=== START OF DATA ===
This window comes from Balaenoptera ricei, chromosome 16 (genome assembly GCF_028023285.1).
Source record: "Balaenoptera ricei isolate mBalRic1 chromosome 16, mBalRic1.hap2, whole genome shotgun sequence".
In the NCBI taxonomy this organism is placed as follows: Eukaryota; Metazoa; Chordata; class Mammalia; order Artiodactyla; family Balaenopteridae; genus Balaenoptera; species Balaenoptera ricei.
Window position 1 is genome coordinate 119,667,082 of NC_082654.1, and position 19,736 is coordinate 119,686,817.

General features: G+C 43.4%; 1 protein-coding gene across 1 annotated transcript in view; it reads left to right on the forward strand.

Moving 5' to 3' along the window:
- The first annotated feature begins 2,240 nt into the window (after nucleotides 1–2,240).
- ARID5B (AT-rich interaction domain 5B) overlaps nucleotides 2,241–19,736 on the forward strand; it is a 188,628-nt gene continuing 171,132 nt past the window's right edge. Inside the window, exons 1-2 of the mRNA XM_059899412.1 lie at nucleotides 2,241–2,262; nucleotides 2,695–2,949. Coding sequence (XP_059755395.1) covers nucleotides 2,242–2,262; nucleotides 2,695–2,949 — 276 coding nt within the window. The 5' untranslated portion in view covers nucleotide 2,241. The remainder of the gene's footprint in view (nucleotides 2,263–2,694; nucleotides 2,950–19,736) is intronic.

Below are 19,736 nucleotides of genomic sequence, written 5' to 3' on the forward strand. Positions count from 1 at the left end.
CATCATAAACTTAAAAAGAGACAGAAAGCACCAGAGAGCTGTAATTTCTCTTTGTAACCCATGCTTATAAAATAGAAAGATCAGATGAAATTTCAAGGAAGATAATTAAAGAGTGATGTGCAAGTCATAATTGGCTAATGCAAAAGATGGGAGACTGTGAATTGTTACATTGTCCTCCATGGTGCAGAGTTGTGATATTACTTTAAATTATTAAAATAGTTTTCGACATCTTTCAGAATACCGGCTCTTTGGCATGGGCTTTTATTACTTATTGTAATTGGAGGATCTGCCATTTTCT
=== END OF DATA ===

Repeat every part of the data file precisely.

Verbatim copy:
This window comes from Balaenoptera ricei, chromosome 16 (genome assembly GCF_028023285.1).
Source record: "Balaenoptera ricei isolate mBalRic1 chromosome 16, mBalRic1.hap2, whole genome shotgun sequence".
In the NCBI taxonomy this organism is placed as follows: Eukaryota; Metazoa; Chordata; class Mammalia; order Artiodactyla; family Balaenopteridae; genus Balaenoptera; species Balaenoptera ricei.
Window position 1 is genome coordinate 119,667,082 of NC_082654.1, and position 19,736 is coordinate 119,686,817.

General features: G+C 43.4%; 1 protein-coding gene across 1 annotated transcript in view; it reads left to right on the forward strand.

Moving 5' to 3' along the window:
- The first annotated feature begins 2,240 nt into the window (after nucleotides 1–2,240).
- ARID5B (AT-rich interaction domain 5B) overlaps nucleotides 2,241–19,736 on the forward strand; it is a 188,628-nt gene continuing 171,132 nt past the window's right edge. Inside the window, exons 1-2 of the mRNA XM_059899412.1 lie at nucleotides 2,241–2,262; nucleotides 2,695–2,949. Coding sequence (XP_059755395.1) covers nucleotides 2,242–2,262; nucleotides 2,695–2,949 — 276 coding nt within the window. The 5' untranslated portion in view covers nucleotide 2,241. The remainder of the gene's footprint in view (nucleotides 2,263–2,694; nucleotides 2,950–19,736) is intronic.

Below are 19,736 nucleotides of genomic sequence, written 5' to 3' on the forward strand. Positions count from 1 at the left end.
CATCATAAACTTAAAAAGAGACAGAAAGCACCAGAGAGCTGTAATTTCTCTTTGTAACCCATGCTTATAAAATAGAAAGATCAGATGAAATTTCAAGGAAGATAATTAAAGAGTGATGTGCAAGTCATAATTGGCTAATGCAAAAGATGGGAGACTGTGAATTGTTACATTGTCCTCCATGGTGCAGAGTTGTGATATTACTTTAAATTATTAAAATAGTTTTCGACATCTTTCAGAATACCGGCTCTTTGGCATGGGCTTTTATTACTTATTGTAATTGGAGGATCTGCCATTTTCT